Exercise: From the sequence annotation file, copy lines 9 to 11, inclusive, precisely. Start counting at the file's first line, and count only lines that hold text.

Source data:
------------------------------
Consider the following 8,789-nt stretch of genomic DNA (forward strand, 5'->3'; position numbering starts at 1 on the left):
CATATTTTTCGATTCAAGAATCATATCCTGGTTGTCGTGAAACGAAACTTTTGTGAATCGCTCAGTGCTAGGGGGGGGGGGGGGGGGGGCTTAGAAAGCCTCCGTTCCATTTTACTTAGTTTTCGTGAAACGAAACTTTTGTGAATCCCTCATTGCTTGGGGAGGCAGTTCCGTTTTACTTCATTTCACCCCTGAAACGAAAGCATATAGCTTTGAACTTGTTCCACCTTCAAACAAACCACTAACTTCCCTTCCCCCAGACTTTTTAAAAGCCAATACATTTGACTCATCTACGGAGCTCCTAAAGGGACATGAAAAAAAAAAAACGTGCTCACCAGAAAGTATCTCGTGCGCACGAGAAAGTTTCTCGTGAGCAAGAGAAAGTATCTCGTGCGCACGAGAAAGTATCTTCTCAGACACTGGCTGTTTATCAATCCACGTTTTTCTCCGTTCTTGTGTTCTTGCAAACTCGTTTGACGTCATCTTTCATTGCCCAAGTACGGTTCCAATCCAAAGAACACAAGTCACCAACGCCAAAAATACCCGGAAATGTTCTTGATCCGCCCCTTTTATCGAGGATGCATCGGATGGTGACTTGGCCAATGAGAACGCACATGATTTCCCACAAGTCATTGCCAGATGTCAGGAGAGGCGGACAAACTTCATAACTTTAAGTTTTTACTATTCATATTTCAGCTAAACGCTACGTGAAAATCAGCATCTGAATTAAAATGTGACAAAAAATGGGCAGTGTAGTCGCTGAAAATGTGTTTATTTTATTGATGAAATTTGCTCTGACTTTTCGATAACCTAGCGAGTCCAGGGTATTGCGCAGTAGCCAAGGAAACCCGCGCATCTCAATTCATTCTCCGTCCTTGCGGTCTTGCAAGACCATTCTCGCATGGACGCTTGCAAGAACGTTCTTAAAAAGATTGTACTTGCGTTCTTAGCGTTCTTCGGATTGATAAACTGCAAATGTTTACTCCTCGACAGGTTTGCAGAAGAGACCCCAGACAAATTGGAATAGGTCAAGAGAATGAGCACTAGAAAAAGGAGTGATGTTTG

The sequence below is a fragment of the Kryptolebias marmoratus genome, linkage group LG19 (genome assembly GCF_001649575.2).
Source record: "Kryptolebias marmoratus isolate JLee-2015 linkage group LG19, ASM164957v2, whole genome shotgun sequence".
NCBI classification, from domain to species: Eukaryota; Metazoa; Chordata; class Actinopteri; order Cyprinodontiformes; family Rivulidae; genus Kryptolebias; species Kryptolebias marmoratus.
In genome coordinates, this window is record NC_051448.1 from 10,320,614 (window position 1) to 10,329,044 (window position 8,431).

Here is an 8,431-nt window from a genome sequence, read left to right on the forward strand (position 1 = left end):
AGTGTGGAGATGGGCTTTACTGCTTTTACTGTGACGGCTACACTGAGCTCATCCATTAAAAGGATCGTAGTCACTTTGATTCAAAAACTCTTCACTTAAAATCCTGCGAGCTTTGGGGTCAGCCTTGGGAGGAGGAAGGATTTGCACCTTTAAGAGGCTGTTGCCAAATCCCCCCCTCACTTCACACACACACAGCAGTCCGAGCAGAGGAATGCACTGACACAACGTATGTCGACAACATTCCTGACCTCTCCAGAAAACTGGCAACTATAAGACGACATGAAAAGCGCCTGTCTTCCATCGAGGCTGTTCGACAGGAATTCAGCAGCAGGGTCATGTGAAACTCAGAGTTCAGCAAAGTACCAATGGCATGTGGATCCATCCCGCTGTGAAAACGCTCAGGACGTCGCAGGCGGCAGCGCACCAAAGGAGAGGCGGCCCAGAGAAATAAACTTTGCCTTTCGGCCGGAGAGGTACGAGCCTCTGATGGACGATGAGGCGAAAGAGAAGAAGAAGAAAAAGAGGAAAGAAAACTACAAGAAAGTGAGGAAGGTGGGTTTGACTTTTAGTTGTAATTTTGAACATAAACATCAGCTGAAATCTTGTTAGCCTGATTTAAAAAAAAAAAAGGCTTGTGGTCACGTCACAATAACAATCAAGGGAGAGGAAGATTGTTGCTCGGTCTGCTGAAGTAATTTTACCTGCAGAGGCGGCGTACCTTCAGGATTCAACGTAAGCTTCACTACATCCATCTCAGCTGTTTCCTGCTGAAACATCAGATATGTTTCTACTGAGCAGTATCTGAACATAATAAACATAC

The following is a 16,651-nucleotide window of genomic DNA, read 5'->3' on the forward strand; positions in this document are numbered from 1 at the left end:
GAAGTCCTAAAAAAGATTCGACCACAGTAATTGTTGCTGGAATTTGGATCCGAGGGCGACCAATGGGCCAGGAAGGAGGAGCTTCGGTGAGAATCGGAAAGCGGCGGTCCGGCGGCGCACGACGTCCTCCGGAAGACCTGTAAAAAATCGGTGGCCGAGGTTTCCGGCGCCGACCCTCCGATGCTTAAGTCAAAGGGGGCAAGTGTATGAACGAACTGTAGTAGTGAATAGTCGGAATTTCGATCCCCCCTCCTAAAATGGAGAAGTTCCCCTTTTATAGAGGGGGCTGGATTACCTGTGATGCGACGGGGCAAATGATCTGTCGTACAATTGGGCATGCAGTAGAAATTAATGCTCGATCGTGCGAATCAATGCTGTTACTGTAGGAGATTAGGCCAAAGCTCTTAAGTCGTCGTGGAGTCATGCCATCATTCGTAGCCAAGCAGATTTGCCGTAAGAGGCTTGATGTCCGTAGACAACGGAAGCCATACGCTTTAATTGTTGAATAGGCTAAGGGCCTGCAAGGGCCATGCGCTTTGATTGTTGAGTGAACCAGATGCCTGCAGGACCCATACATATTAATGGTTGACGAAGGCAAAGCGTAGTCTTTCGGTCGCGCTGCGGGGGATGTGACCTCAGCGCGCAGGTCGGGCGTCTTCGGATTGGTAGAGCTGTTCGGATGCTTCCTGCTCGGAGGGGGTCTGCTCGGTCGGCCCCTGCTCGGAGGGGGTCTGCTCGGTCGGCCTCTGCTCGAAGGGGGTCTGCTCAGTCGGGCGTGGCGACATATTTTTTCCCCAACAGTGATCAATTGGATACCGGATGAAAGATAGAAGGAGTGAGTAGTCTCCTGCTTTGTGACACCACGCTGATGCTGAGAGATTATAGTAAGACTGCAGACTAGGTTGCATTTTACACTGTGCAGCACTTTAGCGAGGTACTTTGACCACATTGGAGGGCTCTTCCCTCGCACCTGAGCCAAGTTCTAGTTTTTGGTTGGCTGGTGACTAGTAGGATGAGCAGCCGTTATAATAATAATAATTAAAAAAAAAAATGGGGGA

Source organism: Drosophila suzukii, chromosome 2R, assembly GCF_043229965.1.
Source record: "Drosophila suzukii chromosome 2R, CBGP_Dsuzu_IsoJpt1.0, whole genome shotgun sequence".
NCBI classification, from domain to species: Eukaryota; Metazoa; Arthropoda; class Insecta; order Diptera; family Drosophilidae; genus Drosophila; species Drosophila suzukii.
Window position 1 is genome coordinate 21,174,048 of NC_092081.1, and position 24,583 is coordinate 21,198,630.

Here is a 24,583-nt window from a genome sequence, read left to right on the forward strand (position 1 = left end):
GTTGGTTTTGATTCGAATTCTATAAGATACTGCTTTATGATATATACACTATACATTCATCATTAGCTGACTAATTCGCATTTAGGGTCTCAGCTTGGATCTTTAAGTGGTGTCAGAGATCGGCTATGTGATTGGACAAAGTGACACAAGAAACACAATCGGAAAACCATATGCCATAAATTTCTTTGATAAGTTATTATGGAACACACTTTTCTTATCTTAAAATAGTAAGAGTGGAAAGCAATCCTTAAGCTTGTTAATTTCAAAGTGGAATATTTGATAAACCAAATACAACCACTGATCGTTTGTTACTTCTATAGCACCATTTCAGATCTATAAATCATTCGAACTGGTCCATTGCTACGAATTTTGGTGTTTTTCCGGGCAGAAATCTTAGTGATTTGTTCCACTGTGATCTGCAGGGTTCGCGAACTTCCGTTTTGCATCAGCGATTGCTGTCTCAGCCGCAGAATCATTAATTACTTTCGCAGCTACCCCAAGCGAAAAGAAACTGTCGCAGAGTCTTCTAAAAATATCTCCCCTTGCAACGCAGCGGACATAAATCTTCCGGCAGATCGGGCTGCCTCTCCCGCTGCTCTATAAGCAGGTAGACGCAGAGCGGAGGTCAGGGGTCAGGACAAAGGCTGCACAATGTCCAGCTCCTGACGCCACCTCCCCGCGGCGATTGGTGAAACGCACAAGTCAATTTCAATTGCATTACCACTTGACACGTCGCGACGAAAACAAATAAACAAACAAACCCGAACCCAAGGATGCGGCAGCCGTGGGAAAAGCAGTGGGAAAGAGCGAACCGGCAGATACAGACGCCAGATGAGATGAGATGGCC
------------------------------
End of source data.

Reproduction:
The following is a 16,651-nucleotide window of genomic DNA, read 5'->3' on the forward strand; positions in this document are numbered from 1 at the left end:
GAAGTCCTAAAAAAGATTCGACCACAGTAATTGTTGCTGGAATTTGGATCCGAGGGCGACCAATGGGCCAGGAAGGAGGAGCTTCGGTGAGAATCGGAAAGCGGCGGTCCGGCGGCGCACGACGTCCTCCGGAAGACCTGTAAAAAATCGGTGGCCGAGGTTTCCGGCGCCGACCCTCCGATGCTTAAGTCAAAGGGGGCAAGTGTATGAACGAACTGTAGTAGTGAATAGTCGGAATTTCGATCCCCCCTCCTAAAATGGAGAAGTTCCCCTTTTATAGAGGGGGCTGGATTACCTGTGATGCGACGGGGCAAATGATCTGTCGTACAATTGGGCATGCAGTAGAAATTAATGCTCGATCGTGCGAATCAATGCTGTTACTGTAGGAGATTAGGCCAAAGCTCTTAAGTCGTCGTGGAGTCATGCCATCATTCGTAGCCAAGCAGATTTGCCGTAAGAGGCTTGATGTCCGTAGACAACGGAAGCCATACGCTTTAATTGTTGAATAGGCTAAGGGCCTGCAAGGGCCATGCGCTTTGATTGTTGAGTGAACCAGATGCCTGCAGGACCCATACATATTAATGGTTGACGAAGGCAAAGCGTAGTCTTTCGGTCGCGCTGCGGGGGATGTGACCTCAGCGCGCAGGTCGGGCGTCTTCGGATTGGTAGAGCTGTTCGGATGCTTCCTGCTCGGAGGGGGTCTGCTCGGTCGGCCCCTGCTCGGAGGGGGTCTGCTCGGTCGGCCTCTGCTCGAAGGGGGTCTGCTCAGTCGGGCGTGGCGACATATTTTTTCCCCAACAGTGATCAATTGGATACCGGATGAAAGATAGAAGGAGTGAGTAGTCTCCTGCTTTGTGACACCACGCTGATGCTGAGAGATTATAGTAAGACTGCAGACTAGGTTGCATTTTACACTGTGCAGCACTTTAGCGAGGTACTTTGACCACATTGGAGGGCTCTTCCCTCGCACCTGAGCCAAGTTCTAGTTTTTGGTTGGCTGGTGACTAGTAGGATGAGCAGCCGTTATAATAATAATAATTAAAAAAAAAAATGGGGGA

Source organism: Drosophila suzukii, chromosome 2R, assembly GCF_043229965.1.